As medical correspondent Dr. Emily Senay explained on The Early Show Wednesday, the drug that's received the most attention is Avandia, which is prescribed for people suffering from type 2 diabetes. It's one of a class of drugs intended to improve the body's ability to use insulin to regulate blood sugar levels.
A study published last May in the New England Journal of Medicine suggested that Avandia significantly increased the risk that a patient would suffer a heart attack. And an analysis released Wednesday in the Journal of the American Medical Association, using different methodology, comes to basically the same conclusion: Patients' risk of heart attack rises with Avandia by 42 percent, which is practically identical to the statistics in the study released in May.
That's especially significant because heart disease is the leading cause of death for people with diabetes, which magnifies any drug's potential contribution to heart risk, Senay points out. These researchers even say the Food and Drug Administration should reconsider its decision, reiterated just last month, to keep Avandia on the market.
The second drug evaluated by a study out Wednesday is Actos. Senay notes that it's in the same class of drugs as Avandia, meaning both act on genes in the body that regulate the ability to process insulin. But, Senay says, they don't act on the same sets of genes. And, she adds, that difference may account for very different results as far as heart attack risk is concerned: While research strongly suggests that Avandia raises the chances of having a heart attack, Actos appears to reduce that risk, and the risk of stroke, by about 18 percent. This result, if true, would make Actos the only diabetes drug known to help protect patients from heart attack.
The lead author of the Actos study, Dr. Michael Lincoff of the Cleveland Clinic, says other diabetes drugs either increase heart attack risk, have no effect on heart attack risk, or haven't generated enough data to permit experts to judge. Dr. Steven Nissen, also with the Cleveland Clinic, who participated in the earlier Avandia study and the current Actos research, says the two drugs appear to affect cholesterol levels differently, and that might help account for the different heart attack numbers. For the record, Avandia's manufacturer, Glaxo Smithkline issued a statement Tuesday disputing the finding that Actos and Avandia have different safety profiles.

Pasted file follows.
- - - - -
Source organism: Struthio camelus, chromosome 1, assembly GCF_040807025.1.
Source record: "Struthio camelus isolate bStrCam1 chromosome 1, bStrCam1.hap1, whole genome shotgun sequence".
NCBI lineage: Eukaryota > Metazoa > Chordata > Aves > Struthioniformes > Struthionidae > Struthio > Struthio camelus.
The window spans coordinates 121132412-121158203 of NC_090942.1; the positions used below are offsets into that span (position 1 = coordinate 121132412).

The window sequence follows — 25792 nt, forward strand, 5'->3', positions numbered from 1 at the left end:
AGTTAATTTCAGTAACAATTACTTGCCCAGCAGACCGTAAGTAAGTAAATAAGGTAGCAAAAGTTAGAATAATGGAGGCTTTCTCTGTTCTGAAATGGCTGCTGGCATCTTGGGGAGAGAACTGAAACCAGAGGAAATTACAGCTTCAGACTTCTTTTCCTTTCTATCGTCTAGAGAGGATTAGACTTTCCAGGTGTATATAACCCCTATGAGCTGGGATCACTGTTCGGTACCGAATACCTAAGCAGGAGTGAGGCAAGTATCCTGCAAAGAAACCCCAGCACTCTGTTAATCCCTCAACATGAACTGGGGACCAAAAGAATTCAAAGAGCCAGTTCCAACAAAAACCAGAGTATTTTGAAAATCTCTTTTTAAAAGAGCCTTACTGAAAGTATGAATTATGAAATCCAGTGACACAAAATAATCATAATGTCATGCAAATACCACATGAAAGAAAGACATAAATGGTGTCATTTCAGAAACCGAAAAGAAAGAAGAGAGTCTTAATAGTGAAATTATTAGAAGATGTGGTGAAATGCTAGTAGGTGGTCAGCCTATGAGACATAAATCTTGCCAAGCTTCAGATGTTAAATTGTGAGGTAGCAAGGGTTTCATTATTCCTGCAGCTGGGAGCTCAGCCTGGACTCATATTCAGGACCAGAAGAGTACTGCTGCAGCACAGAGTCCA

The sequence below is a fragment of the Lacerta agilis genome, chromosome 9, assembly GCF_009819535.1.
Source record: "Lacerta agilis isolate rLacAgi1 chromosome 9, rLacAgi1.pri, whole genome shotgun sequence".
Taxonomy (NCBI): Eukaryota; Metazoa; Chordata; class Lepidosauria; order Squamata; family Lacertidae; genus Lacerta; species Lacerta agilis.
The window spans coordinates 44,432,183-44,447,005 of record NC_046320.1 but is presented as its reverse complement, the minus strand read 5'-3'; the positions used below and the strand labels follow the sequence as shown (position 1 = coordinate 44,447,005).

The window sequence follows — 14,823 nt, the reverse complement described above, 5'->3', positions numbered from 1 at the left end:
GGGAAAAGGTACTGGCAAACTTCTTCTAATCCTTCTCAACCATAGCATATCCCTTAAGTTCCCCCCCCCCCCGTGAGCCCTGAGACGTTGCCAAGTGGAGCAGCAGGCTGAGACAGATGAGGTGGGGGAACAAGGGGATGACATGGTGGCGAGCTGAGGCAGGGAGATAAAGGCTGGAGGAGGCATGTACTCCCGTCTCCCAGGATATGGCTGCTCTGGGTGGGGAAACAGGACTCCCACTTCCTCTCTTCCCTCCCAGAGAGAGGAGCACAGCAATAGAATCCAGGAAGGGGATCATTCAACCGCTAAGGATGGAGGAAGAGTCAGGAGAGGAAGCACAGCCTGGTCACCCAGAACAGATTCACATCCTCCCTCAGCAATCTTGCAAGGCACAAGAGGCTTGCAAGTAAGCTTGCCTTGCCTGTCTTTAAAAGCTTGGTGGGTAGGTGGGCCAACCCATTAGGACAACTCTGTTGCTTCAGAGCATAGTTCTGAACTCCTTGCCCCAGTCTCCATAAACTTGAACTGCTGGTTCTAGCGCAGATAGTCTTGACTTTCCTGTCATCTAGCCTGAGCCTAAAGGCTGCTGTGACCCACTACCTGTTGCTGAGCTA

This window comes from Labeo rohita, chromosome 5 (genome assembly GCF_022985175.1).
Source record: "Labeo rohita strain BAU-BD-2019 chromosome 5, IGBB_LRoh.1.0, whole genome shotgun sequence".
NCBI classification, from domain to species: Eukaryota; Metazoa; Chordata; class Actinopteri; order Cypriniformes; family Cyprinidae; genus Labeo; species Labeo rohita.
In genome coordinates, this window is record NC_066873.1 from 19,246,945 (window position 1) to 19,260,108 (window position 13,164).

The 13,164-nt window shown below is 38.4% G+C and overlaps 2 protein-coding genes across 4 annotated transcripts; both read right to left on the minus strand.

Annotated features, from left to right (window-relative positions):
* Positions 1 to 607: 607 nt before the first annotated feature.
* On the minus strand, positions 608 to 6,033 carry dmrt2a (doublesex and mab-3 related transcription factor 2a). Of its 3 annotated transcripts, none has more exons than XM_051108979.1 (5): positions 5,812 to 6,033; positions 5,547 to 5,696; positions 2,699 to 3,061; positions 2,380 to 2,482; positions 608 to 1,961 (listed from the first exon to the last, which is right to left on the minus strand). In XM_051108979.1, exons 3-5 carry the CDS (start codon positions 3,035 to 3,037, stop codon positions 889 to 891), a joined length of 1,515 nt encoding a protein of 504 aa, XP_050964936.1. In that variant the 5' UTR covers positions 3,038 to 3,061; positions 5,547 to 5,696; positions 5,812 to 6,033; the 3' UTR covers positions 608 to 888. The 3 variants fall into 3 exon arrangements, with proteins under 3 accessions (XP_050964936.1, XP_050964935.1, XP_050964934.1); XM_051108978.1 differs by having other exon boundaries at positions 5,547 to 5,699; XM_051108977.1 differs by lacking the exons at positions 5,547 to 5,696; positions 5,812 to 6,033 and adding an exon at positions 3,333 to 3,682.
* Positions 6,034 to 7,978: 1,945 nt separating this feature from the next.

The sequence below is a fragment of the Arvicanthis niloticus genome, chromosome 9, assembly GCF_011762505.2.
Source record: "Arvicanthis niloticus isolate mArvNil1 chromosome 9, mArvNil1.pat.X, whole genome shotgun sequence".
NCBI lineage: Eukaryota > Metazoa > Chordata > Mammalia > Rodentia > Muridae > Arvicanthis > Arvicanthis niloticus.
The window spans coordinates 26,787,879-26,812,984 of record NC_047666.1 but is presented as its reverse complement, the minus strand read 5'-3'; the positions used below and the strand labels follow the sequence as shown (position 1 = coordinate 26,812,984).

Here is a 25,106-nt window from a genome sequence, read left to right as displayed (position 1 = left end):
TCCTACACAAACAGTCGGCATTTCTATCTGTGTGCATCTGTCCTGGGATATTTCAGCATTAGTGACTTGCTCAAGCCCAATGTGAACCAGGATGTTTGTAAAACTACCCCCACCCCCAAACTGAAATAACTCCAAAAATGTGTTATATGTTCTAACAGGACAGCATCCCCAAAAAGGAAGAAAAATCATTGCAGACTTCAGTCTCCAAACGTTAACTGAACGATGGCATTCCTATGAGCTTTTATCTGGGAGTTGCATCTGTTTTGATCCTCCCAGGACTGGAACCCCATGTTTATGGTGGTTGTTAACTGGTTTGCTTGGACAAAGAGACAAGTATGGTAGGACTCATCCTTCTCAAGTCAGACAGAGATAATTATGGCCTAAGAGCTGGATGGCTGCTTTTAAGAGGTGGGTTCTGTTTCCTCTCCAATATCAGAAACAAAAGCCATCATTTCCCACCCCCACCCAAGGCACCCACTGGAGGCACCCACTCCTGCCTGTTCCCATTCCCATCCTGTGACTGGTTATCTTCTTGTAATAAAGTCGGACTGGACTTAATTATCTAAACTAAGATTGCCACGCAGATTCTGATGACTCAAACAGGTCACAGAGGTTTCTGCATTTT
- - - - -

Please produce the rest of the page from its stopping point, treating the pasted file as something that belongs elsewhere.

So, where does this leave patients?
It suggests, Senay concludes, that patients with concerns about Avandia might have an alternative in the same class of drugs, though hardly a perfect one. Just last month, the FDA officially strengthened a so-called "black box" warning on the packaging for both of drugs. That warning involves not heart attack, but heart failure, which is the heart's inability to pump as much blood as the body needs. Heart failure has been an issue for these drugs for some time. So, Actos presents heart issues too though, for many patients, heart failure is a chronic and controllable condition, whereas heart attack can cause death with no warning. These and other considerations are things that patients need to sort out in detail with their doctors.
Senay cautions that people hearing of the new studies who are concerned enough to stop taking one of the two medications should speak to their doctors first. Discontinuing any drug without your doctor's knowledge and approval can cause a worsening of the condition that's being treated. Don't discontinue it until you and your doctor come up with an alternative plan, assuming an alternative is even warranted.
Also, Senay says, there are other medications patients can take for type 2 diabetes. Various prescription medications work in several different ways to control blood sugar levels in such patients. Some induce the body to produce more insulin. Others work in the digestive system, to prevent the breakdown of foods whose components contribute to excess blood sugar. Another inhibits the production of blood glucose in the liver. So there are options. Some will work better than others for certain individuals, but options do exist.